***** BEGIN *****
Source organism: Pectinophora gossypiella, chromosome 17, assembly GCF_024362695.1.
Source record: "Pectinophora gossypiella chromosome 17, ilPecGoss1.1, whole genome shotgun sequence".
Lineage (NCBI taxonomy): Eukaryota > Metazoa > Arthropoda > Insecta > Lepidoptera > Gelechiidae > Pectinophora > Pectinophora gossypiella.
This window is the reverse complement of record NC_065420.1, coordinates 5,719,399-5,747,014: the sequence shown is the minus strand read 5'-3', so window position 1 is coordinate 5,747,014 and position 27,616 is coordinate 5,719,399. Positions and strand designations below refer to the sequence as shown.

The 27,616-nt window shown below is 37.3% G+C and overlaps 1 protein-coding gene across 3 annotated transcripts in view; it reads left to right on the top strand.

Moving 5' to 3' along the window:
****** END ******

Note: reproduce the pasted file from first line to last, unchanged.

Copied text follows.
Source organism: Pectinophora gossypiella, chromosome 17, assembly GCF_024362695.1.
Source record: "Pectinophora gossypiella chromosome 17, ilPecGoss1.1, whole genome shotgun sequence".
Lineage (NCBI taxonomy): Eukaryota > Metazoa > Arthropoda > Insecta > Lepidoptera > Gelechiidae > Pectinophora > Pectinophora gossypiella.
This window is the reverse complement of record NC_065420.1, coordinates 5,719,399-5,747,014: the sequence shown is the minus strand read 5'-3', so window position 1 is coordinate 5,747,014 and position 27,616 is coordinate 5,719,399. Positions and strand designations below refer to the sequence as shown.

The 27,616-nt window shown below is 37.3% G+C and overlaps 1 protein-coding gene across 3 annotated transcripts in view; it reads left to right on the top strand.

Moving 5' to 3' along the window: